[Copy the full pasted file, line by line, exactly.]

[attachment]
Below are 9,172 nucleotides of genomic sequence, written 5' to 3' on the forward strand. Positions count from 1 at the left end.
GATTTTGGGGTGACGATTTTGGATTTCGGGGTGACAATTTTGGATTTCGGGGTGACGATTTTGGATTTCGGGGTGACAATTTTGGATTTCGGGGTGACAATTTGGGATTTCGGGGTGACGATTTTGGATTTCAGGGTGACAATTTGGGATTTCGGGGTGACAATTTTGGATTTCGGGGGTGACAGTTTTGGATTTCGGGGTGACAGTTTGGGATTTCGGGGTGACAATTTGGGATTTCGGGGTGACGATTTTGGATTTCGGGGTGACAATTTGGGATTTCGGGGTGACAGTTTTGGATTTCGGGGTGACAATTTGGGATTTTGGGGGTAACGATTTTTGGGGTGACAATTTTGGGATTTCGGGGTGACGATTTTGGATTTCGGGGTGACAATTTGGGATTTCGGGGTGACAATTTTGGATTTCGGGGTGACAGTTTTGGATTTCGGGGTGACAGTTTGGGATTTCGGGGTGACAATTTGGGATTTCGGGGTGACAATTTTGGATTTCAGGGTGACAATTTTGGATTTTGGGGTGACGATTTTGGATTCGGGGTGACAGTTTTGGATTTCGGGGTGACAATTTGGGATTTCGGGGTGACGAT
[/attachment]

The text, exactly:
Below are 9,172 nucleotides of genomic sequence, written 5' to 3' on the forward strand. Positions count from 1 at the left end.
GATTTTGGGGTGACGATTTTGGATTTCGGGGTGACAATTTTGGATTTCGGGGTGACGATTTTGGATTTCGGGGTGACAATTTTGGATTTCGGGGTGACAATTTGGGATTTCGGGGTGACGATTTTGGATTTCAGGGTGACAATTTGGGATTTCGGGGTGACAATTTTGGATTTCGGGGGTGACAGTTTTGGATTTCGGGGTGACAGTTTGGGATTTCGGGGTGACAATTTGGGATTTCGGGGTGACGATTTTGGATTTCGGGGTGACAATTTGGGATTTCGGGGTGACAGTTTTGGATTTCGGGGTGACAATTTGGGATTTTGGGGGTAACGATTTTTGGGGTGACAATTTTGGGATTTCGGGGTGACGATTTTGGATTTCGGGGTGACAATTTGGGATTTCGGGGTGACAATTTTGGATTTCGGGGTGACAGTTTTGGATTTCGGGGTGACAGTTTGGGATTTCGGGGTGACAATTTGGGATTTCGGGGTGACAATTTTGGATTTCAGGGTGACAATTTTGGATTTTGGGGTGACGATTTTGGATTCGGGGTGACAGTTTTGGATTTCGGGGTGACAATTTGGGATTTCGGGGTGACGAT